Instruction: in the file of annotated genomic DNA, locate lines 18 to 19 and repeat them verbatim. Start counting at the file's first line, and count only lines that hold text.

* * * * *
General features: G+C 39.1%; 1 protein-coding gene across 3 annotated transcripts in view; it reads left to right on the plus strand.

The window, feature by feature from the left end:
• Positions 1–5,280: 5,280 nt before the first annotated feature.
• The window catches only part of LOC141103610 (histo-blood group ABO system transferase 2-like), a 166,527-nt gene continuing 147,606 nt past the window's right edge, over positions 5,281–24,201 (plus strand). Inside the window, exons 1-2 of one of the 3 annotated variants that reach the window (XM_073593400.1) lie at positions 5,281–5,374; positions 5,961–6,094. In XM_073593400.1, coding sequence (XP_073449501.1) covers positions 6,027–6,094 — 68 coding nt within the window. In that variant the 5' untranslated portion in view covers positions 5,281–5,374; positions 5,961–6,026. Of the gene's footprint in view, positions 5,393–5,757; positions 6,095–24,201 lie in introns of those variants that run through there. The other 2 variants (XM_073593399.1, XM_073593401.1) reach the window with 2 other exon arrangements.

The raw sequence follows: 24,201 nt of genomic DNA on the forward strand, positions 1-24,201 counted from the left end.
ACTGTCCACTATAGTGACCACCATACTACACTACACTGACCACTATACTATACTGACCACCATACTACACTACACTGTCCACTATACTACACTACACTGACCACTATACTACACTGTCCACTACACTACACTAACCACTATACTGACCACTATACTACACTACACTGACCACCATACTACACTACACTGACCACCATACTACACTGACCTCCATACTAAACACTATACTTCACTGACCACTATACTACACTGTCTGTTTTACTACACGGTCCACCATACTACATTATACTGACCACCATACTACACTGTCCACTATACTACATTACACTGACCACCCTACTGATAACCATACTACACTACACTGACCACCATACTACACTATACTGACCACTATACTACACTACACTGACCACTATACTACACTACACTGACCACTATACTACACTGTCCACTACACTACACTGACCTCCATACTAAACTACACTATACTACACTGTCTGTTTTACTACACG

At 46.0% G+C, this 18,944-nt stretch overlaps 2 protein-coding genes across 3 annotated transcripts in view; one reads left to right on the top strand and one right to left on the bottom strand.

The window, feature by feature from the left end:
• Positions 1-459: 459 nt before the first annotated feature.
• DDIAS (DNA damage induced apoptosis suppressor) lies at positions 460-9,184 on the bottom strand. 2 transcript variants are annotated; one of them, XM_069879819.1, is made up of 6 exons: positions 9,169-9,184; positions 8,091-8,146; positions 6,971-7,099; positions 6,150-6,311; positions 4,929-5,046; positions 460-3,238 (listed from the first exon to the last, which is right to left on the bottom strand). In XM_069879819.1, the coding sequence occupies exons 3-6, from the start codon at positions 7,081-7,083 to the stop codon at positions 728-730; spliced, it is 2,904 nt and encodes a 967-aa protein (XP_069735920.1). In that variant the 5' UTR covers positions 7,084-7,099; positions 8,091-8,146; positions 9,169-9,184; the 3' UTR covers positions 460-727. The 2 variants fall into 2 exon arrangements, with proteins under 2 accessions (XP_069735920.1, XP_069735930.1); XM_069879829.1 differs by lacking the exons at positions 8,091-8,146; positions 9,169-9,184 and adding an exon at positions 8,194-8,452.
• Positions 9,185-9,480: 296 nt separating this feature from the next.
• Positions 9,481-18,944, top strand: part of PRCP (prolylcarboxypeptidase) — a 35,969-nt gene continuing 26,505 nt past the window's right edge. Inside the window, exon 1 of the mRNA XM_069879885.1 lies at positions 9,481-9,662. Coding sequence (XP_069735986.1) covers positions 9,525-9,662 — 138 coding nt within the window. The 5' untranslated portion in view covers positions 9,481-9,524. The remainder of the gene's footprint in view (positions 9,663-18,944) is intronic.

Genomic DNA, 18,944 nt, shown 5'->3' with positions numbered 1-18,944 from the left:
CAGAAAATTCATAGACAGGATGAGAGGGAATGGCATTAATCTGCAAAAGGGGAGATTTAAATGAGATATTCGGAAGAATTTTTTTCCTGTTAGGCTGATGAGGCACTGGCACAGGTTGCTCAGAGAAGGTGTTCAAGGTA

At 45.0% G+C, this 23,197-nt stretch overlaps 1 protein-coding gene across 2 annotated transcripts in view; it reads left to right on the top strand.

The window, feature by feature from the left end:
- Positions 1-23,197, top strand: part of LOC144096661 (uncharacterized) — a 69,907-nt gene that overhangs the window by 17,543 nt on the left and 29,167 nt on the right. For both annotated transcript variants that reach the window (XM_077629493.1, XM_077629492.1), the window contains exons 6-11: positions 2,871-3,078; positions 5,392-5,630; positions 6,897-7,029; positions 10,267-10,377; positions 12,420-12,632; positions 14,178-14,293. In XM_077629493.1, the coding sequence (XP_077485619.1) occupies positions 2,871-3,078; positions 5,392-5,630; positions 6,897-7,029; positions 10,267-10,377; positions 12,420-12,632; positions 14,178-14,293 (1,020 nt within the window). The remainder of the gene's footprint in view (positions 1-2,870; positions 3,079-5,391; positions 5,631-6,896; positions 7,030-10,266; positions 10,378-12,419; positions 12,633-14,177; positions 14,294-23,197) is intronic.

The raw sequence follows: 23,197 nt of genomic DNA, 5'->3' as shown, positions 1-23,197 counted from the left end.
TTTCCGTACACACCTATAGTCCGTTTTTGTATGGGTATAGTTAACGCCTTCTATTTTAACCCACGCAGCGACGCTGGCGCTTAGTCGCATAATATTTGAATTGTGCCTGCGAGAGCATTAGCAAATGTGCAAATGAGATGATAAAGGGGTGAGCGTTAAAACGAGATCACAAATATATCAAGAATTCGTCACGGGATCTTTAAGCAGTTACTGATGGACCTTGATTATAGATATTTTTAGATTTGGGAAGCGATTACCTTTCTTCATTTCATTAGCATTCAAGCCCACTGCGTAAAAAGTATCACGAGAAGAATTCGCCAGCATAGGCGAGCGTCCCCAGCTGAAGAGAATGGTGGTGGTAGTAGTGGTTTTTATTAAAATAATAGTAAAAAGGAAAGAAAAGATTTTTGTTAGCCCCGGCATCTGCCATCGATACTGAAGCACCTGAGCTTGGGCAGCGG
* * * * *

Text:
The raw sequence follows: 23,197 nt of genomic DNA, 5'->3' as shown, positions 1-23,197 counted from the left end.
TTTCCGTACACACCTATAGTCCGTTTTTGTATGGGTATAGTTAACGCCTTCTATTTTAACCCACGCAGCGACGCTGGCGCTTAGTCGCATAATATTTGAATTGTGCCTGCGAGAGCATTAGCAAATGTGCAAATGAGATGATAAAGGGGTGAGCGTTAAAACGAGATCACAAATATATCAAGAATTCGTCACGGGATCTTTAAGCAGTTACTGATGGACCTTGATTATAGATATTTTTAGATTTGGGAAGCGATTACCTTTCTTCATTTCATTAGCATTCAAGCCCACTGCGTAAAAAGTATCACGAGAAGAATTCGCCAGCATAGGCGAGCGTCCCCAGCTGAAGAGAATGGTGGTGGTAGTAGTGGTTTTTATTAAAATAATAGTAAAAAGGAAAGAAAAGATTTTTGTTAGCCCCGGCATCTGCCATCGATACTGAAGCACCTGAGCTTGGGCAGCGG